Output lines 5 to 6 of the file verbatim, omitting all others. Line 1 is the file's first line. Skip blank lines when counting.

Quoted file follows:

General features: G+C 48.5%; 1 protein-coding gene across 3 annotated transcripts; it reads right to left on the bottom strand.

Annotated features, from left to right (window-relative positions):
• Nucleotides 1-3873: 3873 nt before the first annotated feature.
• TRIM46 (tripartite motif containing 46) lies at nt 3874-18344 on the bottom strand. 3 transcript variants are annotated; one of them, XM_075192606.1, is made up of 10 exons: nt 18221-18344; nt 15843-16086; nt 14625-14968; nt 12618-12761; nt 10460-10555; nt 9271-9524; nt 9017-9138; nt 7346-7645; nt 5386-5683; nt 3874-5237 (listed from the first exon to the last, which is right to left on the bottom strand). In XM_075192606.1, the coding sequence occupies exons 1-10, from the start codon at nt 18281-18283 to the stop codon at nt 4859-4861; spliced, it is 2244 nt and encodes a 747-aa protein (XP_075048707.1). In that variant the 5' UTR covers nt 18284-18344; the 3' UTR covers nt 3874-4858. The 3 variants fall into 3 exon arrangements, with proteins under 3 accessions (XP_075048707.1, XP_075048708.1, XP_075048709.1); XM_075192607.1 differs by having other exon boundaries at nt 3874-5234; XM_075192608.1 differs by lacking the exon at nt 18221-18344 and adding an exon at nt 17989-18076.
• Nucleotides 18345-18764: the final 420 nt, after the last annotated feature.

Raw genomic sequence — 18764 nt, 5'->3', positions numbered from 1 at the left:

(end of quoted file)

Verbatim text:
• Nucleotides 18345-18764: the final 420 nt, after the last annotated feature.

Raw genomic sequence — 18764 nt, 5'->3', positions numbered from 1 at the left: